On our recent visit to Gettysburg for the 150th anniversary of the battle, we had our 1863 style portrait done at Rob Gibson’s Photographic Studio.
We arrived for our July 3rd appointment and as they dressed my wife in her period clothes, I was outfitted in Union Officer attire. We had chosen an authentic wet plate photograph format used for photographs in the 1860’s. Even though I had done black and white photography, development, and printing for twenty-five years, I wasn’t familiar with the wet plate format.
I thought a photographic plate would have been commercially produced to take the photograph. I couldn’t have been more wrong. I watched as Mr. Gibson poured a solution onto a black metal plate and let it spread around to form a uniform covering on the plate. After asking what it was, he informed me it was collodion, a form of nitrocellulose; the type of film used for years in early motion pictures.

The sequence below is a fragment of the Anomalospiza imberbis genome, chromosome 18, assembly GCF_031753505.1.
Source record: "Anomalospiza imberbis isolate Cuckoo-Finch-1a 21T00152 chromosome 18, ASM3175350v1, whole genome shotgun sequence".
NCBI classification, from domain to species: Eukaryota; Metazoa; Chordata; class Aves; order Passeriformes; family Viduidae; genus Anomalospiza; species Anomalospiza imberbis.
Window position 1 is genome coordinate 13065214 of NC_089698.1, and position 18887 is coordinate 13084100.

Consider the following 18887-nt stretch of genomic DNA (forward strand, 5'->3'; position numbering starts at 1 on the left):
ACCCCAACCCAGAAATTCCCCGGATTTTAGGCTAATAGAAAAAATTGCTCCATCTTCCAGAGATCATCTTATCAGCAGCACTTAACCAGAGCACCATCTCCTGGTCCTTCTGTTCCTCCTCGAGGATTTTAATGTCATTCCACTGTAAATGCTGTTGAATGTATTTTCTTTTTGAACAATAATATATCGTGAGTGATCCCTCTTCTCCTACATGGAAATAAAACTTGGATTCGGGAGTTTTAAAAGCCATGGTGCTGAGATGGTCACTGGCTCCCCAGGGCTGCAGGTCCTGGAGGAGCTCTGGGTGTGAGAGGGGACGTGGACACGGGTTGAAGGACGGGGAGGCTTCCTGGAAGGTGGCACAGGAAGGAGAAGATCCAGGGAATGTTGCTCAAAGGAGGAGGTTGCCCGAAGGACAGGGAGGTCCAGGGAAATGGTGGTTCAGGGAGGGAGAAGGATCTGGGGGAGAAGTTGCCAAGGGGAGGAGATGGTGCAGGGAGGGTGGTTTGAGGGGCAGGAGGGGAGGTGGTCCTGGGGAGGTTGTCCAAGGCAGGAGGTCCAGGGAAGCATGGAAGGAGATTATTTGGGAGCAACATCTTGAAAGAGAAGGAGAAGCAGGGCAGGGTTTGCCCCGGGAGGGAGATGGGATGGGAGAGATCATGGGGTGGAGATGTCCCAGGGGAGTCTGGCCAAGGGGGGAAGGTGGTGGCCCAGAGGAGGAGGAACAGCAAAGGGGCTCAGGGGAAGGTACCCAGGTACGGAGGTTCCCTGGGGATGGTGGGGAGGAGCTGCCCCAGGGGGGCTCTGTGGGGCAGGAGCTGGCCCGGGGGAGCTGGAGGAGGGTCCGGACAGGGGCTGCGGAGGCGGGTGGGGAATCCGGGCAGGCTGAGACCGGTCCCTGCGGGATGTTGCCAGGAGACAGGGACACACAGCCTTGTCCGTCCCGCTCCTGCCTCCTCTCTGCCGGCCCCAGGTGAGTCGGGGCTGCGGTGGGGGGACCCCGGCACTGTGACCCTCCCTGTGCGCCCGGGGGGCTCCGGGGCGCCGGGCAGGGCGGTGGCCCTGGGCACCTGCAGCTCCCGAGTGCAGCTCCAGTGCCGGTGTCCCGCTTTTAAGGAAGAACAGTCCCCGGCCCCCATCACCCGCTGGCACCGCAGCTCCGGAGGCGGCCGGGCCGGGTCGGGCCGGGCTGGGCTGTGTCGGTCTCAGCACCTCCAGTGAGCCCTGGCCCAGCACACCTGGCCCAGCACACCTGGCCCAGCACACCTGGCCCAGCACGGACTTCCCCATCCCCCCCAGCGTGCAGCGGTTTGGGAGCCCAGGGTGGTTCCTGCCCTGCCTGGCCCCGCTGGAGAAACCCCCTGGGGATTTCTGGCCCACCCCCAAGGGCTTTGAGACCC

After starting the film coating process, the plate must have silver reacted with the collodion, exposed for the photograph, developed, and made into a positive image within ten minutes while the plate remains moist, hence the name “wet plate”.
Mr. Gibson posed us in the skylight lit studio, and framed and focused the period plate camera. He retrieved the wet plate from the small darkroom bench in the corner of the studio, and placed it in the camera. While we were holding perfectly still, he removed the lens cap from the lens for a fifteen second exposure and then placed the lens cap back on the lens. He removed the wet plate from the camera and developed the plate. In a few minutes we were looking at the negative image on the plate. He then developed the plate into the finished positive image as we watched it change before our eyes.
It was fascinating to see the whole production of the wet plate from start to finish, with our photograph as the result.
With all of the sights of visiting Gettysburg, this was one the highlights of the trip for me to have the wet plate photograph produced and see how it was done through every step of the process.
I would think a trip to Gettysburg would not be complete without having a wet plate photograph portrait produced by Rob Gibson as the ultimate way to remember one’s visit to this historic city.